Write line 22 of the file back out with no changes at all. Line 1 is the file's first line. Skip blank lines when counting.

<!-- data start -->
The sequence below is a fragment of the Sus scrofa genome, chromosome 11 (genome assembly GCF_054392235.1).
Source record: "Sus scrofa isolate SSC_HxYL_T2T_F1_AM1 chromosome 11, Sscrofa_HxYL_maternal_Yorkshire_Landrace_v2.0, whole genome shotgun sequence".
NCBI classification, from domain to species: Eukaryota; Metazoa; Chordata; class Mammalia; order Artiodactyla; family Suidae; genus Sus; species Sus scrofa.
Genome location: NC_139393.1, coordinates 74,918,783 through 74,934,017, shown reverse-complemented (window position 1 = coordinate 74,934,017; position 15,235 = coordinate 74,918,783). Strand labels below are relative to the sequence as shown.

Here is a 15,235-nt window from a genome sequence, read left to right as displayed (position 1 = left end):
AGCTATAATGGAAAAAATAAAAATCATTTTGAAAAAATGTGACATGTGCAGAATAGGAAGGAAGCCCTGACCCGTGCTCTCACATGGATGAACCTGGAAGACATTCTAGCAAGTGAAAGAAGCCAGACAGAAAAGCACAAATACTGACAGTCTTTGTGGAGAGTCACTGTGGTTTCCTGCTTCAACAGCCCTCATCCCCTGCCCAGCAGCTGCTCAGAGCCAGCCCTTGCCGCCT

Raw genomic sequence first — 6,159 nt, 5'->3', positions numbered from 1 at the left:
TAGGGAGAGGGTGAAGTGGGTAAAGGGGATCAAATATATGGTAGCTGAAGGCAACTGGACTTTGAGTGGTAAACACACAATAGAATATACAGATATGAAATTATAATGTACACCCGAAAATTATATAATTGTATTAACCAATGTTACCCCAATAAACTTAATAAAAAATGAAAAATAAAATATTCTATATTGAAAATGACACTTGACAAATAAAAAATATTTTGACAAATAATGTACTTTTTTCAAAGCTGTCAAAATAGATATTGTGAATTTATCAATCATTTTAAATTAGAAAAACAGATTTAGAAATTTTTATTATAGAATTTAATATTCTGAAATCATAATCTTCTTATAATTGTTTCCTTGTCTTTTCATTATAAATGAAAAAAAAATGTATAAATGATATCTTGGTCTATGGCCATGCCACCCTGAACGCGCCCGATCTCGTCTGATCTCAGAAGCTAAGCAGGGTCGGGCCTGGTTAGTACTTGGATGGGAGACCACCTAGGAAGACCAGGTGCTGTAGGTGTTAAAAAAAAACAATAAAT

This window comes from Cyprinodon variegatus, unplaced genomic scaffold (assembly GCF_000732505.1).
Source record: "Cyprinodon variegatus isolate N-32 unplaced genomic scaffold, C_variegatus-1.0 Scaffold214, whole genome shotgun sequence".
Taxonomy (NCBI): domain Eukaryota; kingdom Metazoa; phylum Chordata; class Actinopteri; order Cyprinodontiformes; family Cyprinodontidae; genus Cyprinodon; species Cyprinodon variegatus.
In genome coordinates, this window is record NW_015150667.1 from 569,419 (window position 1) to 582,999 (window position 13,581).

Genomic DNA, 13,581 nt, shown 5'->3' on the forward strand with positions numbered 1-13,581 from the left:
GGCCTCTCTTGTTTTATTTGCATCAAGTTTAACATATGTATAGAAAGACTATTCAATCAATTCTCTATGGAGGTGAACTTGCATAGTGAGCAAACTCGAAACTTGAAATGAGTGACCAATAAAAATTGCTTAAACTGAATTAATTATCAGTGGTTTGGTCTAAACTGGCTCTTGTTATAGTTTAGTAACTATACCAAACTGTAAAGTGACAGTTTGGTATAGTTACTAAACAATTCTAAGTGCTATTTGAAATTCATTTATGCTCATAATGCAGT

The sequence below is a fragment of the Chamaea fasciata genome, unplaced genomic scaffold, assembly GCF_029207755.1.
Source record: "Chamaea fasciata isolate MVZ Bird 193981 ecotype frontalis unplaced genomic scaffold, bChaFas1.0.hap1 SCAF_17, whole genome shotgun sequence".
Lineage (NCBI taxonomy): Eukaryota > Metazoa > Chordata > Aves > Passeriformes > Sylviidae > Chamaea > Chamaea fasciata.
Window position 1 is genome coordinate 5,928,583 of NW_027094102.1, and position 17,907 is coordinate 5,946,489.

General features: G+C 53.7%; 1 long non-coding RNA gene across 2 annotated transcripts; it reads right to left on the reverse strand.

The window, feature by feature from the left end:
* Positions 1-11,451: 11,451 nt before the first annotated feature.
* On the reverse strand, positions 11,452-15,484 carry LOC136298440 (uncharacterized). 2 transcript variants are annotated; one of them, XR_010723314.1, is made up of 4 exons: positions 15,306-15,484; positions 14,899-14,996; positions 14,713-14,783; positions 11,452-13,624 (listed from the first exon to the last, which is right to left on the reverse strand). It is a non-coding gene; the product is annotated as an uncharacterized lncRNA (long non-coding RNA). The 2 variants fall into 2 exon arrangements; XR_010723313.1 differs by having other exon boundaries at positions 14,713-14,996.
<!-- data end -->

* On the reverse strand, positions 11,452-15,484 carry LOC136298440 (uncharacterized). 2 transcript variants are annotated; one of them, XR_010723314.1, is made up of 4 exons: positions 15,306-15,484; positions 14,899-14,996; positions 14,713-14,783; positions 11,452-13,624 (listed from the first exon to the last, which is right to left on the reverse strand). It is a non-coding gene; the product is annotated as an uncharacterized lncRNA (long non-coding RNA). The 2 variants fall into 2 exon arrangements; XR_010723313.1 differs by having other exon boundaries at positions 14,713-14,996.